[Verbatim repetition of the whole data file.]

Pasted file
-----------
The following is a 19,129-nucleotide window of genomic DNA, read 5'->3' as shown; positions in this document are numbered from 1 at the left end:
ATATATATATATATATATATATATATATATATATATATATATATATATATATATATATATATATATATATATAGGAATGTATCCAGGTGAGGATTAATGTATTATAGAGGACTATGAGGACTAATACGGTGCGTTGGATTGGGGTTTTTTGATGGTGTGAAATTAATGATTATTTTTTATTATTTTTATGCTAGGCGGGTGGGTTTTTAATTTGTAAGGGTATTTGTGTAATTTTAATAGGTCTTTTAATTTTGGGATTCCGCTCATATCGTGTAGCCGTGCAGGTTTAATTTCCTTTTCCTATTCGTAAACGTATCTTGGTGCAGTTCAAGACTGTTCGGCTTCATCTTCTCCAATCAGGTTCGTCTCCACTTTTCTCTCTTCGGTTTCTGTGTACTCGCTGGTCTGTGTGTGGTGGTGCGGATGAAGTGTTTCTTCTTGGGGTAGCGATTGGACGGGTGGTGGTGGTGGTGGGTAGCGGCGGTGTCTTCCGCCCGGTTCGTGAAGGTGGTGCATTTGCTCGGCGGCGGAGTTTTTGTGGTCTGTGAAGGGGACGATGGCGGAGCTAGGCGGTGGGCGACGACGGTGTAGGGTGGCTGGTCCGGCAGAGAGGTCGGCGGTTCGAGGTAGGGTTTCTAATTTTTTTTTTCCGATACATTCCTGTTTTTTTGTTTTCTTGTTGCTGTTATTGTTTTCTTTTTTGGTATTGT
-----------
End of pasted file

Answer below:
The following is a 19,129-nucleotide window of genomic DNA, read 5'->3' as shown; positions in this document are numbered from 1 at the left end:
ATATATATATATATATATATATATATATATATATATATATATATATATATATATATATATATATATATATATAGGAATGTATCCAGGTGAGGATTAATGTATTATAGAGGACTATGAGGACTAATACGGTGCGTTGGATTGGGGTTTTTTGATGGTGTGAAATTAATGATTATTTTTTATTATTTTTATGCTAGGCGGGTGGGTTTTTAATTTGTAAGGGTATTTGTGTAATTTTAATAGGTCTTTTAATTTTGGGATTCCGCTCATATCGTGTAGCCGTGCAGGTTTAATTTCCTTTTCCTATTCGTAAACGTATCTTGGTGCAGTTCAAGACTGTTCGGCTTCATCTTCTCCAATCAGGTTCGTCTCCACTTTTCTCTCTTCGGTTTCTGTGTACTCGCTGGTCTGTGTGTGGTGGTGCGGATGAAGTGTTTCTTCTTGGGGTAGCGATTGGACGGGTGGTGGTGGTGGTGGGTAGCGGCGGTGTCTTCCGCCCGGTTCGTGAAGGTGGTGCATTTGCTCGGCGGCGGAGTTTTTGTGGTCTGTGAAGGGGACGATGGCGGAGCTAGGCGGTGGGCGACGACGGTGTAGGGTGGCTGGTCCGGCAGAGAGGTCGGCGGTTCGAGGTAGGGTTTCTAATTTTTTTTTTCCGATACATTCCTGTTTTTTTGTTTTCTTGTTGCTGTTATTGTTTTCTTTTTTGGTATTGT